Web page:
Twelve years ago, a cycling accident left Gert-Jan Oskam, now 40, with paralysed legs and partially paralysed arms, after his spinal cord was damaged in his neck. But these days, Oskam is back on his feet and walking, thanks to a device that creates a ‘digital bridge’ between his brain and the nerves below his injury.
The implant has been life-changing, says Oskam. “Last week, there was something that needed to be painted and there was nobody to help me. So I took the walker and the paint, and I did it myself while I was standing,” he says.
The device — called a brain–spine interface — builds on previous work by Grégoire Courtine, a neuroscientist at the Swiss Federal Institute of Technology in Lausanne and his colleagues. In 2018, they demonstrated that, when combined with intensive training, technology that stimulates the lower spine with electrical pulses can help people with spinal-cord injuries to walk again.
Oskam was one of the participants in that trial, but after three years, his improvements had plateaued. The new system makes use of the spinal implant that Oskam already has, and pairs it with two disc-shaped implants inserted into his skull so that two 64-electrode grids rest against the membrane covering the brain.
When Oskam thinks about walking, the skull implants detect electrical activity in the cortex, the outer layer of the brain. This signal is wirelessly transmitted and decoded by a computer that Oskam wears in a backpack, which then transmits the information to the spinal pulse generator.
The previous device “was more of a pre-programmed stimulation” that generated robotic stepping movements, says Courtine. “Now, it’s completely different, because Gert-Jan has full control over the parameter of stimulation, which means that he can stop, he can walk, he can climb up staircases.”
“The stimulation before was controlling me and now I am controlling stimulation by my thought,” says Oskam. “When I decide to make a step, the simulation will kick in, as soon as I think about it.”
After around 40 rehabilitation sessions using the brain–spine interface, Oskam had regained the ability to voluntarily move his legs and feet. That type of voluntary movement was not possible after spinal stimulation alone, and suggests that the training sessions with the new device prompted further recovery in nerve cells that were not completely severed during his injury. Oskam can also walk short distances without the device if he uses crutches.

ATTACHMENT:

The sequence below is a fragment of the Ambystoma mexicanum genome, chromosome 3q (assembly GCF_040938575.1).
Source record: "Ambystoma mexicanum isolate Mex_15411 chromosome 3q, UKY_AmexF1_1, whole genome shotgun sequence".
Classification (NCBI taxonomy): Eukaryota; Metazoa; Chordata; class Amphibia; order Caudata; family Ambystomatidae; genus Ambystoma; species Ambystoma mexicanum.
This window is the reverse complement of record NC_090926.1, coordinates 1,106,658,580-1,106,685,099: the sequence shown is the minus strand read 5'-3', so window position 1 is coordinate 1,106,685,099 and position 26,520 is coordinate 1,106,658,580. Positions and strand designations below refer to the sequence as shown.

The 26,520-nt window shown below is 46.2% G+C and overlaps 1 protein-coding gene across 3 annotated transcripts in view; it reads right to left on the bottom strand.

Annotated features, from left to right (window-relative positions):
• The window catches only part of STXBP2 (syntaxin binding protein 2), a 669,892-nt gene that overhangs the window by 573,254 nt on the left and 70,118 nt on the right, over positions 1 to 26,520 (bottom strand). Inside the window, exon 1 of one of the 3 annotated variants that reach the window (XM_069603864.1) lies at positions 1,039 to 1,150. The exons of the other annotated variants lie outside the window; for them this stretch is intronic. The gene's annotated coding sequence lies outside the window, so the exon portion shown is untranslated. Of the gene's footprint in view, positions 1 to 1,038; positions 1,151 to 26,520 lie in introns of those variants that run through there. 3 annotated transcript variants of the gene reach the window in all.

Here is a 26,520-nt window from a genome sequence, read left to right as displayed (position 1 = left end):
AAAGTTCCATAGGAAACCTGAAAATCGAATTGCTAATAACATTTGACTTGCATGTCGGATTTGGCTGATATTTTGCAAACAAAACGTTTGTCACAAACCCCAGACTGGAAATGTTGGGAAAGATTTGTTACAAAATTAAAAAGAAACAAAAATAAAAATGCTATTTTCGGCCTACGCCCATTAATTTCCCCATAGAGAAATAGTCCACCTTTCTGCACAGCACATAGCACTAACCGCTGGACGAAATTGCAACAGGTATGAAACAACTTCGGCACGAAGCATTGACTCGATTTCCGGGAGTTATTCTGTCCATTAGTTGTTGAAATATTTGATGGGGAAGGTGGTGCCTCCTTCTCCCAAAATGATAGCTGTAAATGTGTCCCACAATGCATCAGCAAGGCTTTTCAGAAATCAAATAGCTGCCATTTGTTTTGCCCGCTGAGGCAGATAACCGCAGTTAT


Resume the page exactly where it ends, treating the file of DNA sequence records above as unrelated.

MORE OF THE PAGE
Bruce Harland, a neuroscientist at the University of Auckland in New Zealand, says that this continued improvement in spinal function is great news for anyone with a spinal-cord injury, “because even if it’s a longer-term chronic injury, there’s still a few different ways that healing could happen”.
“It’s certainly a huge jump” towards improved function for people with spinal-cord injuries, says neuroscientist Anna Leonard at the University of Adelaide in Australia. And, she says, there is still room for other interventions — such as stem cells — to improve outcomes further. She adds that although the brain–spine interface restores walking, other functions such as bladder and bowel control are not targeted by the device. “So, there’s certainly still room for other areas of research that could help progress improvements in outcomes for these other sort of realms,” she says.
Antonio Lauto, a biomedical engineer at Western Sydney University, Australia, says that less-invasive devices would be ideal. One of Oskam’s skull implants was removed after about five months because of an infection. Nevertheless, Jocelyne Bloch, the neurosurgeon at the Swiss Federal Institute of Technology who implanted the device, says that the risks involved are small compared with the benefits. “There is always a bit of risk of infections or risk of haemorrhage, but they are so small that it’s worth the risk,” she says.
Courtine’s team is currently recruiting three people to see whether a similar device can restore arm movements.
This article is reproduced with permission and was first published on May 24, 2023.